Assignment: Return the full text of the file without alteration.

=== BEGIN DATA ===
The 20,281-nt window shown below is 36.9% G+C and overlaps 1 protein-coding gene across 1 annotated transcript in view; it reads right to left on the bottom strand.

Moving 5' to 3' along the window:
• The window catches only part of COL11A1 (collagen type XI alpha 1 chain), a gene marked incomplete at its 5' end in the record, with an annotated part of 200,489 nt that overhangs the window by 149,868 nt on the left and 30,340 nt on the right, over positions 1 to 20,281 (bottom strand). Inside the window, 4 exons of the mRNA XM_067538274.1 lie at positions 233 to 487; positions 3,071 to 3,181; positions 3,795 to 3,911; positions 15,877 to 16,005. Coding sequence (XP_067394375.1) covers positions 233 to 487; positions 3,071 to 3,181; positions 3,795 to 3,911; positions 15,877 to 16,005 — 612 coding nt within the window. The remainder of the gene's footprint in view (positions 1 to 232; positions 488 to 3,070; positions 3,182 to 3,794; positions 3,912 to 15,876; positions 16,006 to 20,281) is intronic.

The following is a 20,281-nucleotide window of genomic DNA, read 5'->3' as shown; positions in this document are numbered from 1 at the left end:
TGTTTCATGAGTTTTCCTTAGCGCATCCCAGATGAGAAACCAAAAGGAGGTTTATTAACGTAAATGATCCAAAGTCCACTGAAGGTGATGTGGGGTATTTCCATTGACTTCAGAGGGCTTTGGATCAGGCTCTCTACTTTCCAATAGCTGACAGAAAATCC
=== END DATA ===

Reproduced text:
The 20,281-nt window shown below is 36.9% G+C and overlaps 1 protein-coding gene across 1 annotated transcript in view; it reads right to left on the bottom strand.

Moving 5' to 3' along the window:
• The window catches only part of COL11A1 (collagen type XI alpha 1 chain), a gene marked incomplete at its 5' end in the record, with an annotated part of 200,489 nt that overhangs the window by 149,868 nt on the left and 30,340 nt on the right, over positions 1 to 20,281 (bottom strand). Inside the window, 4 exons of the mRNA XM_067538274.1 lie at positions 233 to 487; positions 3,071 to 3,181; positions 3,795 to 3,911; positions 15,877 to 16,005. Coding sequence (XP_067394375.1) covers positions 233 to 487; positions 3,071 to 3,181; positions 3,795 to 3,911; positions 15,877 to 16,005 — 612 coding nt within the window. The remainder of the gene's footprint in view (positions 1 to 232; positions 488 to 3,070; positions 3,182 to 3,794; positions 3,912 to 15,876; positions 16,006 to 20,281) is intronic.

The following is a 20,281-nucleotide window of genomic DNA, read 5'->3' as shown; positions in this document are numbered from 1 at the left end:
TGTTTCATGAGTTTTCCTTAGCGCATCCCAGATGAGAAACCAAAAGGAGGTTTATTAACGTAAATGATCCAAAGTCCACTGAAGGTGATGTGGGGTATTTCCATTGACTTCAGAGGGCTTTGGATCAGGCTCTCTACTTTCCAATAGCTGACAGAAAATCC